We note that there is currently a poster on the wall telling advocates that they cannot speak on behalf of the person they are accompanying, which could also be dangerously misleading in making people think that they cannot speak at all. It would be helpful instead to have some form of wording similar to the guidelines.

In our friend’s case, the situation was exacerbated by the fact that he only received your letter explaining his rights to have someone help him explain his situation when he got home from the assessment.

Further, our friend had managed, with great difficulty, to get his doctor to provide a letter explaining his situation, which he brought with him to the interview. However he was told that the assessor could not make a copy of it because the photocopier was broken. It is both incredible and inexcusable that an assessment centre is unable to make copies of the vital documents needed to support peoples’ cases.

Please can you speak to the Dundee assessment centre and assure us that these problems will not occur in future?

Finally, we note that the entrance to the reception room has now been moved half way down the corridor, so that whatever end you enter the building you are faced with a twenty metre walk without even a rail to lean on. We had hoped that with the opening of the second assessment centre in the centre of town, all people with mobility difficulties would be sent there instead, but – as we found last week – that is not the case. For people with mobility difficulties, the Gemini Crescent building is simply not fit for purpose.


Dr Sarah Glynn

for the Scottish Unemployed Workers’ Network


These are the paragraphs of the DWP Guidance for PIP assessors to which we refer:

Companions at consultations

1.6.50 Claimants have a right to be accompanied to a face-to-face consultation if they so wish. Claimants should be encouraged to bring another person with them to consultations where they would find this helpful – for example, to reassure them or to help them during the consultation. The person chosen is at the discretion of the claimant and might be, but is not limited to, a parent, family member, friend, carer or advocate.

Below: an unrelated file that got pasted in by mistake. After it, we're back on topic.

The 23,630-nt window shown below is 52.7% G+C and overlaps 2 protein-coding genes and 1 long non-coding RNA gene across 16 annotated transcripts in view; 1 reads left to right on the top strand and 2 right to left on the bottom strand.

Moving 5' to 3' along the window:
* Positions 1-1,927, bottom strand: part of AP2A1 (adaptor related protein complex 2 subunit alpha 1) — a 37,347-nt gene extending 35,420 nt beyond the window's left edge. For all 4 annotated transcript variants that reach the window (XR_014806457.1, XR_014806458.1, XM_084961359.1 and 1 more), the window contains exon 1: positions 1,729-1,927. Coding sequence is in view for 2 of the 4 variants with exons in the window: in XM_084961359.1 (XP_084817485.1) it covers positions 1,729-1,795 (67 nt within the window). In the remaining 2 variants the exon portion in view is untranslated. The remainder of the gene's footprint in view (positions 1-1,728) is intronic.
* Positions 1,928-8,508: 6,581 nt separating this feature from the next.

1.6.51 Consultations should predominantly be between the HP and the claimant. However, the companions may play an active role in helping claimants answer questions where the claimant or HP wishes them to do so. HPs should allow a companion to contribute and should record any evidence they provide. This may be particularly important where the claimant has a mental, cognitive or intellectual impairment. In such cases the claimant may not be able to give an accurate account of their health condition or impairment, through a lack of insight or unrealistic expectations of their own ability. In such cases it will be essential to get an accurate account from the companion.

How Universal Credit can muck up your holiday


On first glance, Universal Credit rules look deceptively promising: you are able to be out of the country for as long as a month. BUT, there is no holiday from all the things you have committed to do. And, while you might be able to argue that you can search and apply for jobs on the computer wherever you are, you are expected to be able to attend a job interview immediately. This could be a problem even if you are only somewhere else in the UK.

This holiday rule includes people who are in low-paid work that pays less than the equivalent of 35 hours a week on the minimum wage, and who have to look for more or better paid work in order to qualify for help from Universal Credit. People have been  caught out after assuming that they are still entitled to their statutory holidays. One way of getting round this, if you can afford it, is to sign off Universal Credit and then sign on again when you get home; but you not only lose the benefit for the time you are away, you also have to go through the initial waiting period all over again.